CHICAGO (CBS) — The coronavirus pandemic put a big strain on food pantries across the nation.
CBS 2’s Marissa Parra had a look Wednesday at how Chicago is navigating the food crisis one year later, because it takes a lot to keep Chicagoans fed.READ MORE: Chicago Weather: Frost Advisory Along And North Of I-88
It also takes a lot of hands to take on that task.
“I think it’s close to 100,000 volunteer hours during the pandemic, and so, I mean, that’s just incredible,” said Greg Trotter, spokesman for the Greater Chicago Food Depository.
And that is just within that one organization, which has remained in emergency mode since the pandemic began.
During our interview one year ago, Jim Conwell, senior director of marketing and communications for the depository, said, “Food banks have dealt with recessions; we’ve dealt with natural disasters, but this feels like we’re dealing with both at the same time.”
The depository in that interview cited rising food costs and fewer donations with sky-high demand as a looming crisis.
“It certainly could have been worse,” Trotter said Wednesday. “I’ll say that.”
Trotter cited a number of factors for how and why the depository was able to meet supply against the odds, including federal assistance and increased donations from people at home – and volunteers who never stopped showing up.
“Many of them have lost their jobs themselves,” Trotter said. “They’ve been on unemployment like many other millions of Americans, but instead of sitting home, they’ve been coming here to pack food for their neighbors in need.”
Because of the rise in the price of food and the need for food banks to buy more of it, the depository’s fiscal budget for food purchasing is double this year than it was the year before – $30 million from July 2020 to July 2021.READ MORE: Plan For High-Rise Development Has Some Oak Park Residents Fired Up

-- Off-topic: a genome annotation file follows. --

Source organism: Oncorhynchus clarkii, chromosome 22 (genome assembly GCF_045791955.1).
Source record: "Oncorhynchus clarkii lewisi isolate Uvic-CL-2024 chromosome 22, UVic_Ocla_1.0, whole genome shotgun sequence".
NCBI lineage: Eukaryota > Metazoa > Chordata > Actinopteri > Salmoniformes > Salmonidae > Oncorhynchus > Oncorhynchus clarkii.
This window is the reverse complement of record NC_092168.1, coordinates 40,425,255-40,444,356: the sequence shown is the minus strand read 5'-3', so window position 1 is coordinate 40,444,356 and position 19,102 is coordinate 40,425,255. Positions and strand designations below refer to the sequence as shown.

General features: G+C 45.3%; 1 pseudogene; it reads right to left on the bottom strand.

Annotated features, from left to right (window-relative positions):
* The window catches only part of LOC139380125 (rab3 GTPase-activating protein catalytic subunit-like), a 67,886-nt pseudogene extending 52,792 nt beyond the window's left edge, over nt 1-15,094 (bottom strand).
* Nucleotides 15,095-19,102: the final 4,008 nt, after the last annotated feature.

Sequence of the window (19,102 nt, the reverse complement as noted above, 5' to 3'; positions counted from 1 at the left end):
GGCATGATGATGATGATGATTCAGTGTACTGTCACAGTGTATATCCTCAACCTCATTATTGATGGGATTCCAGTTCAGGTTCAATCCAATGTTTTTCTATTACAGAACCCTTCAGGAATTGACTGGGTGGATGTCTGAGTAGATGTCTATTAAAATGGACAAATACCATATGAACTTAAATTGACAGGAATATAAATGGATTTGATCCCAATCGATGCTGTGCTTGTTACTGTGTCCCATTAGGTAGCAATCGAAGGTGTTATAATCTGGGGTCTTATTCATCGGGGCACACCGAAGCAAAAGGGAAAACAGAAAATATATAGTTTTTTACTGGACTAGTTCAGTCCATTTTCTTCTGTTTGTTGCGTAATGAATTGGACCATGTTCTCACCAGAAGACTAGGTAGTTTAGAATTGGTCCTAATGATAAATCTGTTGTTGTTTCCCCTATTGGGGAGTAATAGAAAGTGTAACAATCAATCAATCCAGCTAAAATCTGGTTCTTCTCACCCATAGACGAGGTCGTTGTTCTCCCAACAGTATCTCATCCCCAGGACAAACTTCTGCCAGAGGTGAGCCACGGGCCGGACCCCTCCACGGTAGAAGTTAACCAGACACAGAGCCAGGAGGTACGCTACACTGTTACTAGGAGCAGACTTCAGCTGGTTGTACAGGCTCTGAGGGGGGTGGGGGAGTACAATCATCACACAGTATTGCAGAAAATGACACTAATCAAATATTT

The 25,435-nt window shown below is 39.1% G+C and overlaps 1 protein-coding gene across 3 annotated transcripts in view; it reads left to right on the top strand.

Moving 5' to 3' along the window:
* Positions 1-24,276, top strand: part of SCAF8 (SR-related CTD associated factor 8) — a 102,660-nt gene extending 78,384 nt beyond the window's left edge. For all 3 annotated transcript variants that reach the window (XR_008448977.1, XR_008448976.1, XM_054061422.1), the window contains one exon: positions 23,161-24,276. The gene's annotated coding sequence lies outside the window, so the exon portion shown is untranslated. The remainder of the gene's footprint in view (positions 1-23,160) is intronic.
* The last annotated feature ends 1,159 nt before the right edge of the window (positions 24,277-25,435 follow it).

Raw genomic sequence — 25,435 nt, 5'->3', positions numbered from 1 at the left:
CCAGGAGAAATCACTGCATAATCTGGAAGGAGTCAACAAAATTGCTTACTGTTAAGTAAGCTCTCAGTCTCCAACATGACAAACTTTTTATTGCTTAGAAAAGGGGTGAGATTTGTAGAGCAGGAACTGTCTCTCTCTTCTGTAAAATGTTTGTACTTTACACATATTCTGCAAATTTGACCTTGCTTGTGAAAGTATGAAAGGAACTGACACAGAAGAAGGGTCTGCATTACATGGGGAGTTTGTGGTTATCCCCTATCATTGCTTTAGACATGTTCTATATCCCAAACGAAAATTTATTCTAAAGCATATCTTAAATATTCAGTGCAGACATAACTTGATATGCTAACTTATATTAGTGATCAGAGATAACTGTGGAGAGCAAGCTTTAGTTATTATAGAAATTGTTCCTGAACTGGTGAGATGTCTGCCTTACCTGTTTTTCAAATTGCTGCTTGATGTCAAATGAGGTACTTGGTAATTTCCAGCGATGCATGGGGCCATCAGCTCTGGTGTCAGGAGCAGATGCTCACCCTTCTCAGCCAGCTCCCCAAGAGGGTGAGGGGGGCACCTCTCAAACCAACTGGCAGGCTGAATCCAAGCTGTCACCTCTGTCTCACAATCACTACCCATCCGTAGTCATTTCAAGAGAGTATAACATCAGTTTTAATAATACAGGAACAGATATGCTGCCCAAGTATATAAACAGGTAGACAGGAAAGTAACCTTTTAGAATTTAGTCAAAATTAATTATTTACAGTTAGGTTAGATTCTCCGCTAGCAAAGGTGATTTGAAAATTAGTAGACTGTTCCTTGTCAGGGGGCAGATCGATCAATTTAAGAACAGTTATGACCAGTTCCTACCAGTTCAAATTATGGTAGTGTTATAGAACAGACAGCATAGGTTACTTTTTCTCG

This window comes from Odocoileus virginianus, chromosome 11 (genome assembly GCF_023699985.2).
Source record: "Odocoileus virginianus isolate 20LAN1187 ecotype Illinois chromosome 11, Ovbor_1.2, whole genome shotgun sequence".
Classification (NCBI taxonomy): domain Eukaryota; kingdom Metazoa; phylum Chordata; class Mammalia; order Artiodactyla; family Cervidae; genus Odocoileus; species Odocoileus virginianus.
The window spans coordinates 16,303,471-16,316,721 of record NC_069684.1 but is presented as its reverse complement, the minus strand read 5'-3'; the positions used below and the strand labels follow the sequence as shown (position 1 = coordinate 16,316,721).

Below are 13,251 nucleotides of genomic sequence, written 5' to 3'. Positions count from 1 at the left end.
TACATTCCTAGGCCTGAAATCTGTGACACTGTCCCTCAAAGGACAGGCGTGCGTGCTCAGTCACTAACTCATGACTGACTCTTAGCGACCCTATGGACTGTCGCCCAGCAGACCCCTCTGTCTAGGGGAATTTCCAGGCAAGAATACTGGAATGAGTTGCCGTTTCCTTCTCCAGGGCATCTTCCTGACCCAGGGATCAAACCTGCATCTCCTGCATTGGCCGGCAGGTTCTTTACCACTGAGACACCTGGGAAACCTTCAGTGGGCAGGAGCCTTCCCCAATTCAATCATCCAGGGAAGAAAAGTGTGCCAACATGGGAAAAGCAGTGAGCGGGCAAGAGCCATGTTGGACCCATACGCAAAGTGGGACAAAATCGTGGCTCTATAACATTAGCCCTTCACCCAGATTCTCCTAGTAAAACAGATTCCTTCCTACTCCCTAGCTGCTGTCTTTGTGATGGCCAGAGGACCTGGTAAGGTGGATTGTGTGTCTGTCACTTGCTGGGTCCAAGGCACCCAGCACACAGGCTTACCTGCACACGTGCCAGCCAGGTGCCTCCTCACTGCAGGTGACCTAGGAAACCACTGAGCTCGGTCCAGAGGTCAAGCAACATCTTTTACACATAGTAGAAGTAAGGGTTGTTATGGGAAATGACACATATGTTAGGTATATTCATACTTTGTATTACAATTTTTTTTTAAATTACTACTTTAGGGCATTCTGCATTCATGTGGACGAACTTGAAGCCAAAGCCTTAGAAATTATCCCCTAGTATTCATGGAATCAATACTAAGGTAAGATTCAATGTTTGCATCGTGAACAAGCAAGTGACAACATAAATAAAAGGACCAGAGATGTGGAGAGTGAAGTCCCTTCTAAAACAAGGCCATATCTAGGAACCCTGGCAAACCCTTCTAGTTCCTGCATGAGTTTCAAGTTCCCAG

As far as food supply, it was a record-breaking year.
“There have been months where we’re distributing 350,000 or 400,000 pounds a food a day out of this warehouse, compared to like 150,000 or 200,000 a year ago,” Trotter said.
While demand is slowing from the peak last summer, it is still higher than average. And although the economy is improving, serving the underserved is a marathon, not a sprint.
“We’re still serving significantly more people as compared to before the pandemic,” Trotter said. “It was a crisis for many of our neighbors, and continues to be.”
The depository said in a fact sheet that the two-pronged crisis of COVID-19 and rising food insecurity ha shit communities of color the hardest – with households with children often most affected.
Between September 2020 and February of this year, more than 36 percent of Black households with children, nearly 28 percent of Latino households with children, and almost 17 percent of white households with children experienced food insecurity, according to a Northwestern University analysis.
It is projected that in 2021, 613,360 – or 11.8 percent – of Cook County residents will live in food-insecure households, compared with 418,720 – or 9.3 percent – in 2019 before the pandemic.
Altogether, the depository distributed 30 percent more pounds of food between February 2020 and February 2021 compared with the same time period a year earlier – an increase of 22.3 million additional meals, 580,000 emergency boxes with 25 to 30 pounds of food each, and 680,000 meals for children and youth provided in partnership with community organizations.
Roughly $9 million has also been granted to help lower-income communities slower to recover on Chicago’s South and West sides, with four new pantries opening soon.MORE NEWS: ONLY ON 2: Mother Speaks After 7-Year-Old Griffith, Indiana Boy Was Run Over By Car; He Remains Hospitalized